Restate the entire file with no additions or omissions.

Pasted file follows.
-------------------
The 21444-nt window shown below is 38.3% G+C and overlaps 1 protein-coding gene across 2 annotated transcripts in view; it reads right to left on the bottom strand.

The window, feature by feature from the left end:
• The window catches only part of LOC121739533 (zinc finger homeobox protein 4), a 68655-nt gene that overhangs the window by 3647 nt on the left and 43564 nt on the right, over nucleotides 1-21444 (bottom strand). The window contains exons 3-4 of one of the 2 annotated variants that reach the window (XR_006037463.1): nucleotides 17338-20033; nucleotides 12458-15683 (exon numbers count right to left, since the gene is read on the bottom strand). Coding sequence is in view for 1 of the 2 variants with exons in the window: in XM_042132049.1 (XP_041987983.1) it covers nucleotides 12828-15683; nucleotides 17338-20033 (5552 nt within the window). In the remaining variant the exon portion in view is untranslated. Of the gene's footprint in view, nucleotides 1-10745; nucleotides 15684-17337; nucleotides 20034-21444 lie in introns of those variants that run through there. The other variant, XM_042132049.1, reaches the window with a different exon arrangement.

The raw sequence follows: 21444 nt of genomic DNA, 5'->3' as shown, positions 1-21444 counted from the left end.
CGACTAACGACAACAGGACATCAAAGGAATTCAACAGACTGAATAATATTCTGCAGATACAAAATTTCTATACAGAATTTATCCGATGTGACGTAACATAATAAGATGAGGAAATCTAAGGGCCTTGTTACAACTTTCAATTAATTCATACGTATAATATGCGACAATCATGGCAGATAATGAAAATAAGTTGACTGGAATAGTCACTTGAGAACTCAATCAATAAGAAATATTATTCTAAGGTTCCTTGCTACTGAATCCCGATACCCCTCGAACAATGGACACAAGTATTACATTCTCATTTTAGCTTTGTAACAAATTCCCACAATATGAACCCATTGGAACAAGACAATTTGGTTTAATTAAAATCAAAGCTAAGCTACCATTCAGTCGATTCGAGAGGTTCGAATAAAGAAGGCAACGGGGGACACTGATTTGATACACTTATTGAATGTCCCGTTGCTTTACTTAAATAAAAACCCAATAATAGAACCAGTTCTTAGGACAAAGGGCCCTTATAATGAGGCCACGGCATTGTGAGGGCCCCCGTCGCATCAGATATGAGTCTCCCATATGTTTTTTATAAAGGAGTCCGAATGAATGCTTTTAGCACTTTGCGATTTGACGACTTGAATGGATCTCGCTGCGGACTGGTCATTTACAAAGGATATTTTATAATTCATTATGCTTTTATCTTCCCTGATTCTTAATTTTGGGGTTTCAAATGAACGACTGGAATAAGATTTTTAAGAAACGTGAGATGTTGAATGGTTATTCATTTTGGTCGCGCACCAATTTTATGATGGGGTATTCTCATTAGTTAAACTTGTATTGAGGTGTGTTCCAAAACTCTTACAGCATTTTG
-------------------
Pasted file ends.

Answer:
The 21444-nt window shown below is 38.3% G+C and overlaps 1 protein-coding gene across 2 annotated transcripts in view; it reads right to left on the bottom strand.

The window, feature by feature from the left end:
• The window catches only part of LOC121739533 (zinc finger homeobox protein 4), a 68655-nt gene that overhangs the window by 3647 nt on the left and 43564 nt on the right, over nucleotides 1-21444 (bottom strand). The window contains exons 3-4 of one of the 2 annotated variants that reach the window (XR_006037463.1): nucleotides 17338-20033; nucleotides 12458-15683 (exon numbers count right to left, since the gene is read on the bottom strand). Coding sequence is in view for 1 of the 2 variants with exons in the window: in XM_042132049.1 (XP_041987983.1) it covers nucleotides 12828-15683; nucleotides 17338-20033 (5552 nt within the window). In the remaining variant the exon portion in view is untranslated. Of the gene's footprint in view, nucleotides 1-10745; nucleotides 15684-17337; nucleotides 20034-21444 lie in introns of those variants that run through there. The other variant, XM_042132049.1, reaches the window with a different exon arrangement.

The raw sequence follows: 21444 nt of genomic DNA, 5'->3' as shown, positions 1-21444 counted from the left end.
CGACTAACGACAACAGGACATCAAAGGAATTCAACAGACTGAATAATATTCTGCAGATACAAAATTTCTATACAGAATTTATCCGATGTGACGTAACATAATAAGATGAGGAAATCTAAGGGCCTTGTTACAACTTTCAATTAATTCATACGTATAATATGCGACAATCATGGCAGATAATGAAAATAAGTTGACTGGAATAGTCACTTGAGAACTCAATCAATAAGAAATATTATTCTAAGGTTCCTTGCTACTGAATCCCGATACCCCTCGAACAATGGACACAAGTATTACATTCTCATTTTAGCTTTGTAACAAATTCCCACAATATGAACCCATTGGAACAAGACAATTTGGTTTAATTAAAATCAAAGCTAAGCTACCATTCAGTCGATTCGAGAGGTTCGAATAAAGAAGGCAACGGGGGACACTGATTTGATACACTTATTGAATGTCCCGTTGCTTTACTTAAATAAAAACCCAATAATAGAACCAGTTCTTAGGACAAAGGGCCCTTATAATGAGGCCACGGCATTGTGAGGGCCCCCGTCGCATCAGATATGAGTCTCCCATATGTTTTTTATAAAGGAGTCCGAATGAATGCTTTTAGCACTTTGCGATTTGACGACTTGAATGGATCTCGCTGCGGACTGGTCATTTACAAAGGATATTTTATAATTCATTATGCTTTTATCTTCCCTGATTCTTAATTTTGGGGTTTCAAATGAACGACTGGAATAAGATTTTTAAGAAACGTGAGATGTTGAATGGTTATTCATTTTGGTCGCGCACCAATTTTATGATGGGGTATTCTCATTAGTTAAACTTGTATTGAGGTGTGTTCCAAAACTCTTACAGCATTTTG